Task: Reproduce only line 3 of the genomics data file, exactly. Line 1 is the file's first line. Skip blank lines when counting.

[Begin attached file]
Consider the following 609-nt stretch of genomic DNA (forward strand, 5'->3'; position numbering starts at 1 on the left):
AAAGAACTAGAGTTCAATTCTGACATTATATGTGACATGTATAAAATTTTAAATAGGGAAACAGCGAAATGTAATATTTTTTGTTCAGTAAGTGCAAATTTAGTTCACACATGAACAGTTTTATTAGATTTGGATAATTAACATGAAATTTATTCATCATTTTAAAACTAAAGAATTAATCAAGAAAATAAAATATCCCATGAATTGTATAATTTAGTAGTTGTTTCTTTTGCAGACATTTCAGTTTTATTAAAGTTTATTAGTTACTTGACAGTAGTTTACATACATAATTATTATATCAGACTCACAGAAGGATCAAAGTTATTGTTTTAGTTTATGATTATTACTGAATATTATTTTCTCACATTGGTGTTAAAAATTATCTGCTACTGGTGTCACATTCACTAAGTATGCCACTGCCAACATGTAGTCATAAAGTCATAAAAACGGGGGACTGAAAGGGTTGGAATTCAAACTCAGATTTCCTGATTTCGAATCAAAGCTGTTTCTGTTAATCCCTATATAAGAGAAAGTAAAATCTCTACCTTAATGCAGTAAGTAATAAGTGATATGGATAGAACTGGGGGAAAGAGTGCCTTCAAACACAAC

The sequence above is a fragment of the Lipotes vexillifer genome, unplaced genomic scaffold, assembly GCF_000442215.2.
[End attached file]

The sequence above is a fragment of the Lipotes vexillifer genome, unplaced genomic scaffold, assembly GCF_000442215.2.